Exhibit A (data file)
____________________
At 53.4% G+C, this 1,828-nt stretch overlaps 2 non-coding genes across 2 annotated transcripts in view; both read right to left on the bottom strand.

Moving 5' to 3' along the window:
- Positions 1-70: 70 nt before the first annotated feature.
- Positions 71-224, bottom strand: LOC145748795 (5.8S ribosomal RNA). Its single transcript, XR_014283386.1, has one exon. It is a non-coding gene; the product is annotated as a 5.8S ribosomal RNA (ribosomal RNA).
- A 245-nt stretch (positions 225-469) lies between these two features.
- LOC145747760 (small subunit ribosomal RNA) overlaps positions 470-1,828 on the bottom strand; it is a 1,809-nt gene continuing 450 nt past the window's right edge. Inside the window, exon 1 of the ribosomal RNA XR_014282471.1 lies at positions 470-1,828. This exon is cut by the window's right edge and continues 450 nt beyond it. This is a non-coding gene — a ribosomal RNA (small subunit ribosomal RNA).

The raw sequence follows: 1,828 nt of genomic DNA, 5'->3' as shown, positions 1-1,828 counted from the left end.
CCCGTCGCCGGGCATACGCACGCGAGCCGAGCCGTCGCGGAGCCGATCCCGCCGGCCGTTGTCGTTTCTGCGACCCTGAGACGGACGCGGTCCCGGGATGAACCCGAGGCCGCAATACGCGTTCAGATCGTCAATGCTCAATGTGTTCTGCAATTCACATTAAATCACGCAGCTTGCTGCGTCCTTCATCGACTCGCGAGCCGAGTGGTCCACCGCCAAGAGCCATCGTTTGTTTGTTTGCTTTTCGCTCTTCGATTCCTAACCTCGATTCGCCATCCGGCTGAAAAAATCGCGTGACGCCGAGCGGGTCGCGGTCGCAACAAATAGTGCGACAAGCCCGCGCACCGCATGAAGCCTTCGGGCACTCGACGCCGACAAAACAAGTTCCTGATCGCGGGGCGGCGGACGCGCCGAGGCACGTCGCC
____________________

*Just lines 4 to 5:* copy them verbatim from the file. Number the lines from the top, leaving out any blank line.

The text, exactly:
- Positions 71-224, bottom strand: LOC145748795 (5.8S ribosomal RNA). Its single transcript, XR_014283386.1, has one exon. It is a non-coding gene; the product is annotated as a 5.8S ribosomal RNA (ribosomal RNA).
- A 245-nt stretch (positions 225-469) lies between these two features.